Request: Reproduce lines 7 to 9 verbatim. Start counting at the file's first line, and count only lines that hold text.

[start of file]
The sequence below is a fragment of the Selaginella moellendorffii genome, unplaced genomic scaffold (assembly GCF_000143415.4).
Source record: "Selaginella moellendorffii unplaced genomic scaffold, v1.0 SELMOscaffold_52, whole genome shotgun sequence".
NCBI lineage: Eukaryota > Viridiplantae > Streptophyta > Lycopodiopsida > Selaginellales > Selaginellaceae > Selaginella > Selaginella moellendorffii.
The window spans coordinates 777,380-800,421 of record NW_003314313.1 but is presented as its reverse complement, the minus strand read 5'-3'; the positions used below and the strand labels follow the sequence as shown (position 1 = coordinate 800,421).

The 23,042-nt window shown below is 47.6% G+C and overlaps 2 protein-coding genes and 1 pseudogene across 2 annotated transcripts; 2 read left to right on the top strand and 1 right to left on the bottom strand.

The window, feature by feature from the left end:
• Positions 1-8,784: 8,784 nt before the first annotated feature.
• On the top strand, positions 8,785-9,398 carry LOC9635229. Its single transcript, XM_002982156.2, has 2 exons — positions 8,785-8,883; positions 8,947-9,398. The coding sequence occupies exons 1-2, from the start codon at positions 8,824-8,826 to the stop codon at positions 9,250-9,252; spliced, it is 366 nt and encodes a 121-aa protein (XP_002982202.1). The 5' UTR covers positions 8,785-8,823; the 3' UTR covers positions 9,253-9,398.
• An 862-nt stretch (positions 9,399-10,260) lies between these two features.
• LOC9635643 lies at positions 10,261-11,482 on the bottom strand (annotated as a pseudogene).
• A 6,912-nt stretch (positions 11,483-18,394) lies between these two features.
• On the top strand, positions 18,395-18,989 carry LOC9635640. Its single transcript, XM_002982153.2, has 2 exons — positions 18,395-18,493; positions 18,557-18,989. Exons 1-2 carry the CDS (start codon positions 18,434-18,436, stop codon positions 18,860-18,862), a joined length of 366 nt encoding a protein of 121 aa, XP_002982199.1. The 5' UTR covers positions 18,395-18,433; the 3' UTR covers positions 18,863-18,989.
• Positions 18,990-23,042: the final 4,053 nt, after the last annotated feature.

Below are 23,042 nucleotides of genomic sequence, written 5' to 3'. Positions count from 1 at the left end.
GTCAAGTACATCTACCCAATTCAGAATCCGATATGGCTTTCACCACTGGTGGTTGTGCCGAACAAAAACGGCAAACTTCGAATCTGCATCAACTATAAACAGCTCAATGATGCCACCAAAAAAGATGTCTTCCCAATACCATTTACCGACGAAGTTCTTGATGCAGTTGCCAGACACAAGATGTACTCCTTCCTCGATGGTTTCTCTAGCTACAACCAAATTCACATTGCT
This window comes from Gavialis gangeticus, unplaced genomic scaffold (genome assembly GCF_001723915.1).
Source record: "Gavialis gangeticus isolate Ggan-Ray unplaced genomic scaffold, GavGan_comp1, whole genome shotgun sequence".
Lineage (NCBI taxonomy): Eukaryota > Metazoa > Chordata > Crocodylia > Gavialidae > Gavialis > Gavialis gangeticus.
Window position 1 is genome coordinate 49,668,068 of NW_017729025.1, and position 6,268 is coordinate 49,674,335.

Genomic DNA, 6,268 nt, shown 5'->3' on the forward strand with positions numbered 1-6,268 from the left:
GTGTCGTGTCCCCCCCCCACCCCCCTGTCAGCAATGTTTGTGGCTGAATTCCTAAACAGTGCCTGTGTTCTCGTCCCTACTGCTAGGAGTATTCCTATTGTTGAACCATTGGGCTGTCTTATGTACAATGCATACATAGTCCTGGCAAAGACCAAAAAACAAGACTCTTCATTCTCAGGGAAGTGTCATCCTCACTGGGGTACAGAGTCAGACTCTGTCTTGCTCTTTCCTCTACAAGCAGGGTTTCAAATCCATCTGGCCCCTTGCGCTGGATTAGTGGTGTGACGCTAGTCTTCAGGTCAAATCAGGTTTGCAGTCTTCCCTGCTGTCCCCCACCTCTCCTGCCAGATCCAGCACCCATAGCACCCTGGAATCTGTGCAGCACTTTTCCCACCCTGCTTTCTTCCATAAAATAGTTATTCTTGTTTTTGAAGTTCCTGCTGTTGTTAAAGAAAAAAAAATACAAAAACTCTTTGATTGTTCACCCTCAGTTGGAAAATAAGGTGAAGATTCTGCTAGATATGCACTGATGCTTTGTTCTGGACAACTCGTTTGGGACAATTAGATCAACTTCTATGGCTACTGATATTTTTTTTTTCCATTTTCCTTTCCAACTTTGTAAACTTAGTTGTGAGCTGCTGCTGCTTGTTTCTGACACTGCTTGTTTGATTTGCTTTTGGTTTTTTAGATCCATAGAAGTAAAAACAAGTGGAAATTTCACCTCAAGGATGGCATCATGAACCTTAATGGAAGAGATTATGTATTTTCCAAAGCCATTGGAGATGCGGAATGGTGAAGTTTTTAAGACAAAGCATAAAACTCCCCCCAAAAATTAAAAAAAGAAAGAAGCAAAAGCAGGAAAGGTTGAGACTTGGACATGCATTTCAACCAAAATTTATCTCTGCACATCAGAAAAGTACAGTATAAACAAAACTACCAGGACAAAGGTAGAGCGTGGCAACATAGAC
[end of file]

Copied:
• Positions 1-8,784: 8,784 nt before the first annotated feature.
• On the top strand, positions 8,785-9,398 carry LOC9635229. Its single transcript, XM_002982156.2, has 2 exons — positions 8,785-8,883; positions 8,947-9,398. The coding sequence occupies exons 1-2, from the start codon at positions 8,824-8,826 to the stop codon at positions 9,250-9,252; spliced, it is 366 nt and encodes a 121-aa protein (XP_002982202.1). The 5' UTR covers positions 8,785-8,823; the 3' UTR covers positions 9,253-9,398.
• An 862-nt stretch (positions 9,399-10,260) lies between these two features.